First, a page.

As I shinned up the ladder to safety, a male voice shouted ‘NBC only’. I said ‘Hinch, Sydney Morning Herald’ and kept climbing as the wall of cops passed below indiscriminately wielding their batons.
Also on The Big Smoke
- If you need a friend, get a dog: Trump’s NATO treatment is par for the course
- Linotype, fax machines and ashtrays with doors: Musings on six decades in the press
- Musings on that Peking Duck I ate before my arrest (and other morsels)
- Reflections on witnessing the final performances of Sinatra, Pavarotti and Kristofferson
That’s one of a collection of presidential election memories that float to the surface as we head into the final months of the 2020 vote to see if Donald Trump gets ejected from the White House in November. I remember a moment in the 1972 campaign when the Democrats hapless candidate George McGovern stood outside The Alamo in San Antonio, Texas.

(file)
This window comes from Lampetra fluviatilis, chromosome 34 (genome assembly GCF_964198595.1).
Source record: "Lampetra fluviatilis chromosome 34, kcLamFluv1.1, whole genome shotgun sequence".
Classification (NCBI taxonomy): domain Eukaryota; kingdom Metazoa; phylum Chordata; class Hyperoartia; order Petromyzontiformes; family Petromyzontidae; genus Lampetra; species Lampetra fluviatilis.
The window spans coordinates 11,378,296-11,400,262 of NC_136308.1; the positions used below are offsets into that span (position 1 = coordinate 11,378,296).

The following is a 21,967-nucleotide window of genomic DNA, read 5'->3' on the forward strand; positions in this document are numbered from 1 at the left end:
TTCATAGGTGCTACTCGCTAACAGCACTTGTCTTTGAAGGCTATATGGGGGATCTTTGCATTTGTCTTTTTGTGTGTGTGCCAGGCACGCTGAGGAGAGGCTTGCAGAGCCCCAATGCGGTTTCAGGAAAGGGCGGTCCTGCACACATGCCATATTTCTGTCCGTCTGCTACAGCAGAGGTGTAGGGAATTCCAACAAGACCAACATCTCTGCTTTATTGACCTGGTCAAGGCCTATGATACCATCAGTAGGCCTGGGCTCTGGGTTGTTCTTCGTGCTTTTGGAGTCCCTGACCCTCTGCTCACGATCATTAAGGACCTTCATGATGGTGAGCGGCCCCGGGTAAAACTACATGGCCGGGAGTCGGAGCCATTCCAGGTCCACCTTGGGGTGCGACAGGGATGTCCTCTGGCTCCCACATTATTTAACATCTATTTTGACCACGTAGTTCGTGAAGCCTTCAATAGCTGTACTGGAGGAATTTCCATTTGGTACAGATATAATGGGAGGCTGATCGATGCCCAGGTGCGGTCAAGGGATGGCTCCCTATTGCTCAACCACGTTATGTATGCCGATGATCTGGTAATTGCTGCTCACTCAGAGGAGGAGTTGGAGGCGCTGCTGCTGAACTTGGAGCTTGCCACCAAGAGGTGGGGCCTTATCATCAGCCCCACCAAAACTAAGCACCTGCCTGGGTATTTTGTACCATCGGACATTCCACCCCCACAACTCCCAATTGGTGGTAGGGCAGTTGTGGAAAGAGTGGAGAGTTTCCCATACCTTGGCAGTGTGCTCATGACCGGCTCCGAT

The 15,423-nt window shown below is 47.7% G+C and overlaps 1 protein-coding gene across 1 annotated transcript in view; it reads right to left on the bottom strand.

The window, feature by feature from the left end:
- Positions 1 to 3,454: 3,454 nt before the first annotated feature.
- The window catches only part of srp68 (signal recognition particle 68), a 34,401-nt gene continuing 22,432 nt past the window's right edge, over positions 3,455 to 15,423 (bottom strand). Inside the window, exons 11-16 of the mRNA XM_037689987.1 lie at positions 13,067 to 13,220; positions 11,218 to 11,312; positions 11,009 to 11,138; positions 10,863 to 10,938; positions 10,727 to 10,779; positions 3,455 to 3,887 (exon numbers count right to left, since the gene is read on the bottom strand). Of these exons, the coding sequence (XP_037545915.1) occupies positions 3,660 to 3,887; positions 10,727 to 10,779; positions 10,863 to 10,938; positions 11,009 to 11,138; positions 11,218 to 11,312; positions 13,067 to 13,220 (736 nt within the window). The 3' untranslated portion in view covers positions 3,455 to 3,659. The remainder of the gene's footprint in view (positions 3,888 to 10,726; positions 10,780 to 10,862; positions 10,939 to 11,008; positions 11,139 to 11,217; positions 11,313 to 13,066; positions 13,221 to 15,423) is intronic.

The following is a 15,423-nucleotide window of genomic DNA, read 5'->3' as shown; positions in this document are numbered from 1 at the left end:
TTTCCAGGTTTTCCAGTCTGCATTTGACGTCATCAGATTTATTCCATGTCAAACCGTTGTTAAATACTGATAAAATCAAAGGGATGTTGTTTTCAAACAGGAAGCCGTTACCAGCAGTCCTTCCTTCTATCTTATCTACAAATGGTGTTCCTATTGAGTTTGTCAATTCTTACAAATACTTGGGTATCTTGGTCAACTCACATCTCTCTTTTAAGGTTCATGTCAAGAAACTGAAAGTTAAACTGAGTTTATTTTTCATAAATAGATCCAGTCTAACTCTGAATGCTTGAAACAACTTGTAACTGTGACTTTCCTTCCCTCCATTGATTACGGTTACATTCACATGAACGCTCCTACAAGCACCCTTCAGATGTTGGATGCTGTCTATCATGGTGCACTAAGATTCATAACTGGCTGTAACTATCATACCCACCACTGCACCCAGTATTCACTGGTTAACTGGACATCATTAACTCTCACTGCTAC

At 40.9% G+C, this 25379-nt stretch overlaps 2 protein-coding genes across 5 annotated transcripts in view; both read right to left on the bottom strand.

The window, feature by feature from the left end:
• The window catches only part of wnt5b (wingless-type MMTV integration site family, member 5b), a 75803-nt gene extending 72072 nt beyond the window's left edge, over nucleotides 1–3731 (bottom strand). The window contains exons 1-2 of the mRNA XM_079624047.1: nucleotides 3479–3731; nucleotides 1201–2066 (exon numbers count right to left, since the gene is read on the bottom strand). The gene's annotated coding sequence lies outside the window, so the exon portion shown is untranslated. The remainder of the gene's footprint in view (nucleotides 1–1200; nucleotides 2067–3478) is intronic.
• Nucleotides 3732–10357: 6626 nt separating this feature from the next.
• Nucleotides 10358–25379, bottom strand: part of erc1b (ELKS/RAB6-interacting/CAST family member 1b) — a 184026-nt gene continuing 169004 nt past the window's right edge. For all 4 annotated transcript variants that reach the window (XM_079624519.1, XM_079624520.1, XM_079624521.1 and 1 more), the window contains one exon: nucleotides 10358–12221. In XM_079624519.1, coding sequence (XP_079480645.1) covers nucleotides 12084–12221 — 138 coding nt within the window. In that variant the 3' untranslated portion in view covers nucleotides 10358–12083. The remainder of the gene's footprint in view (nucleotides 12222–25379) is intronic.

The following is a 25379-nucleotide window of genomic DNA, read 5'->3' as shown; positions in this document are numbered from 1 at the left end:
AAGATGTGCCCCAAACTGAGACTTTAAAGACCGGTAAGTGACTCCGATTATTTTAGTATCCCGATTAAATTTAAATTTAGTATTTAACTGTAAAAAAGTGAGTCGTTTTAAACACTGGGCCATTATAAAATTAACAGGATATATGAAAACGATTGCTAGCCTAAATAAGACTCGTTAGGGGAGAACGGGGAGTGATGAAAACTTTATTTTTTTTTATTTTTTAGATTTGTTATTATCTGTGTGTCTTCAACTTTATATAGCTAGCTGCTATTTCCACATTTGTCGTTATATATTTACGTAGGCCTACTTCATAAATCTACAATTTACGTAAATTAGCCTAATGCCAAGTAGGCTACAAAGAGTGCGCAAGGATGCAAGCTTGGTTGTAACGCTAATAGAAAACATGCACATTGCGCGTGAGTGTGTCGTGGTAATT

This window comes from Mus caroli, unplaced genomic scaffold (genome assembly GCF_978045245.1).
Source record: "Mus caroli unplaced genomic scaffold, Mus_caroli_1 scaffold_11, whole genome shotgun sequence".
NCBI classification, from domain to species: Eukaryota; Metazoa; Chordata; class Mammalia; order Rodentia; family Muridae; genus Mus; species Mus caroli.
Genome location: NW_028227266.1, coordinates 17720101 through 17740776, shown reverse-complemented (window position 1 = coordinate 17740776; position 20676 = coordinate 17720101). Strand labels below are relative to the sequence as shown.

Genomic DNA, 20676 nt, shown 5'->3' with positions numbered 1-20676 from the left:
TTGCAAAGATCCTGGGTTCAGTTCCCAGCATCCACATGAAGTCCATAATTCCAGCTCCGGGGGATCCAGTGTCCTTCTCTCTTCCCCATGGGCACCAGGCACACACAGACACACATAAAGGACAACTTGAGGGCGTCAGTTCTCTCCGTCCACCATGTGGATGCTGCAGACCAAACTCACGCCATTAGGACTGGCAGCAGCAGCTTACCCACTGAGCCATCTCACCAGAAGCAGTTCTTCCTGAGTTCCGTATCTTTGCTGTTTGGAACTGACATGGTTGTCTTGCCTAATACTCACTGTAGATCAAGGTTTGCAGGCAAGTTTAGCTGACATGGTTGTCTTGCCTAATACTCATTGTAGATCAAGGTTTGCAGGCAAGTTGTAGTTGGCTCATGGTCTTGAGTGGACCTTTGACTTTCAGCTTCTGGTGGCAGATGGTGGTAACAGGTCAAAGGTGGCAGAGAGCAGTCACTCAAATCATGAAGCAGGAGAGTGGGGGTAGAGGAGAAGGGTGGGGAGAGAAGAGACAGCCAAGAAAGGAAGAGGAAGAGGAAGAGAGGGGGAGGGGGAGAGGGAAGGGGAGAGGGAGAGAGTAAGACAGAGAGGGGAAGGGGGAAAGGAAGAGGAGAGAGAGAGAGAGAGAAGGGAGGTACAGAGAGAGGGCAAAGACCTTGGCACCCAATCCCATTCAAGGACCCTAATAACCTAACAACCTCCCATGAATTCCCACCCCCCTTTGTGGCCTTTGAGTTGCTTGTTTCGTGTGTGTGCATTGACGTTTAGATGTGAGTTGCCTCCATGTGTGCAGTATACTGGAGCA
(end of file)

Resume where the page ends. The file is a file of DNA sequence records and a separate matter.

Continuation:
It was 1 am, hours behind schedule, having missed the news cycle, which epitomised his lacklustre campaign.
McGovern talked about ‘men in rubber gloves’ breaking into the Democratic Party HQ in the Watergate Hotel complex in Washington. It was the first public mention of the Nixon dirty tricks team which ultimately led to President Nixon’s resignation and started a never-ending spate of Something-gate scandals.
The rumour I heard at the time was that Nixon’s grubs were looking for compromising photos of Maureen Dean, wife of White House lawyer John Dean, who became the whistleblowing witness who revealed Richard Nixon’s secret and damning White House tapes. ‘Mo’, as the beautiful blonde wife was known, gained international fame (notoriety) as she sat dutifully behind her husband throughout his bombshell testimony that forced Nixon out of the White House.
In the weeks ahead, as the state primaries loom, you will regularly hear about ‘the snows of New Hampshire’. For decades, it was the state that held the indicative first primary election. Ed Muskie’s campaign collapsed after he burst into public tears when the rabid local paper attacked his wife as a wanton lush.